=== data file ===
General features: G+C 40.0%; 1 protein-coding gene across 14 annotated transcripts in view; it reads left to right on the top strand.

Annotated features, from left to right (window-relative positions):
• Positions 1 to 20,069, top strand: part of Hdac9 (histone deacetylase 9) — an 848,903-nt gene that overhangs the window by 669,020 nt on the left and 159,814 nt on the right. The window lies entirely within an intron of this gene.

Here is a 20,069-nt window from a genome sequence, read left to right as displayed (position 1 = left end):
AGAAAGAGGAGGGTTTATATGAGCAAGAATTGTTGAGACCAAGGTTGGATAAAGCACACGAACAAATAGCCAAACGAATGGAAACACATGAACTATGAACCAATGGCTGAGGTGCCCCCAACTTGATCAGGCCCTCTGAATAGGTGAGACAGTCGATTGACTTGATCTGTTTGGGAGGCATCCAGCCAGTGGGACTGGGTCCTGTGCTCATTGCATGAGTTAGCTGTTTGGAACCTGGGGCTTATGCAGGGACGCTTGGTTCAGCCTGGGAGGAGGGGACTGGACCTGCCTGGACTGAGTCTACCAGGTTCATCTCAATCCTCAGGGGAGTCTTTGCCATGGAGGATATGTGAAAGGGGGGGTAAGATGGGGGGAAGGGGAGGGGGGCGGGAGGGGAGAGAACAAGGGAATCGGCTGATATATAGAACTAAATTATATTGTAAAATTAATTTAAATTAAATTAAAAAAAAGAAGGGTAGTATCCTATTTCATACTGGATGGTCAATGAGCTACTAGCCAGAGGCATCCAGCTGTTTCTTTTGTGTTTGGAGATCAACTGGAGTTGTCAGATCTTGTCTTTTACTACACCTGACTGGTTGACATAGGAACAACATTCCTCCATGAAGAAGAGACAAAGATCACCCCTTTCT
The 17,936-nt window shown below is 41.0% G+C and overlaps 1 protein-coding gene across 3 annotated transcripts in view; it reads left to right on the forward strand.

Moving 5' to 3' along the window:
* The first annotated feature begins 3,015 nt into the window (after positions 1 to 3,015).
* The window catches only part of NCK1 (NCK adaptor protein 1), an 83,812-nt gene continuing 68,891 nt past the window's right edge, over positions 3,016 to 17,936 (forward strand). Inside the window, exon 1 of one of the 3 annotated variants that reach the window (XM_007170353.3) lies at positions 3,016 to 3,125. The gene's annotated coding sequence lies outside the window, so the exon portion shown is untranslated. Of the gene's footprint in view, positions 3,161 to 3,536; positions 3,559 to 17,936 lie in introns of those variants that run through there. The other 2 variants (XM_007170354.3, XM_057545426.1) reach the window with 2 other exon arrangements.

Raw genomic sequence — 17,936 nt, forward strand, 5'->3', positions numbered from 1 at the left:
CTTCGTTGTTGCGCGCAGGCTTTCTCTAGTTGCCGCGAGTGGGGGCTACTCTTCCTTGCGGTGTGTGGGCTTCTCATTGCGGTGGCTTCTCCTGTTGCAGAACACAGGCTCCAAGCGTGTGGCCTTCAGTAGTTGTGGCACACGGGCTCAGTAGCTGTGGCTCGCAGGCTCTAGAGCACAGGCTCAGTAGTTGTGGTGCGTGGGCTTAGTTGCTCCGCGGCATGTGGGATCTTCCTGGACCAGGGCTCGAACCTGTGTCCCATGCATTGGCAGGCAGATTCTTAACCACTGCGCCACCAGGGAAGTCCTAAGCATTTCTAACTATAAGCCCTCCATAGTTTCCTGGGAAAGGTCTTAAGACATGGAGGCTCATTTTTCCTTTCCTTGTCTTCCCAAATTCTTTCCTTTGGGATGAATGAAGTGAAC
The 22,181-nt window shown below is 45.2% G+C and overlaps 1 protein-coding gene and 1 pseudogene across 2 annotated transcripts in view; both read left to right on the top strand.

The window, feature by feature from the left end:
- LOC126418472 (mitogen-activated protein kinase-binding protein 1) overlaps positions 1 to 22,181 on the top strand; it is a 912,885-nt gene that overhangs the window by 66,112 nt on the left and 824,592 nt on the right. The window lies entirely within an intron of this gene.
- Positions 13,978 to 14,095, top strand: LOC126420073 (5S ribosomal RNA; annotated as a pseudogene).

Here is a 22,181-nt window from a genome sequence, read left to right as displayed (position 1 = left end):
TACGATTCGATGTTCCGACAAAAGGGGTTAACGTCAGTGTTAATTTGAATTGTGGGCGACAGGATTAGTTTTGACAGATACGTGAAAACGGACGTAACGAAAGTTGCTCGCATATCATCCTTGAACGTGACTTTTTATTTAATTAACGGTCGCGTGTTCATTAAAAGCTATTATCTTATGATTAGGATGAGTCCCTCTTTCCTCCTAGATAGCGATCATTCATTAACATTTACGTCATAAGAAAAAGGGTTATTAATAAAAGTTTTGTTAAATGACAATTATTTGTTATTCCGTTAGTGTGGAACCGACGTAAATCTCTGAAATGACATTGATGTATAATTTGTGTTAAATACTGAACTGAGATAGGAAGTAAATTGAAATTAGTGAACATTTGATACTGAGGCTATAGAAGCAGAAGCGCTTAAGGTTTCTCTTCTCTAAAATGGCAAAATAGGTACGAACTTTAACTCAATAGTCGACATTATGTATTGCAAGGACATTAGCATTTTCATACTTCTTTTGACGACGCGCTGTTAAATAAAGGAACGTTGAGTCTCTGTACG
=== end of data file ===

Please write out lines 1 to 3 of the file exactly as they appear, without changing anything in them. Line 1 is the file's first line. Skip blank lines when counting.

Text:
General features: G+C 40.0%; 1 protein-coding gene across 14 annotated transcripts in view; it reads left to right on the top strand.

Annotated features, from left to right (window-relative positions):
• Positions 1 to 20,069, top strand: part of Hdac9 (histone deacetylase 9) — an 848,903-nt gene that overhangs the window by 669,020 nt on the left and 159,814 nt on the right. The window lies entirely within an intron of this gene.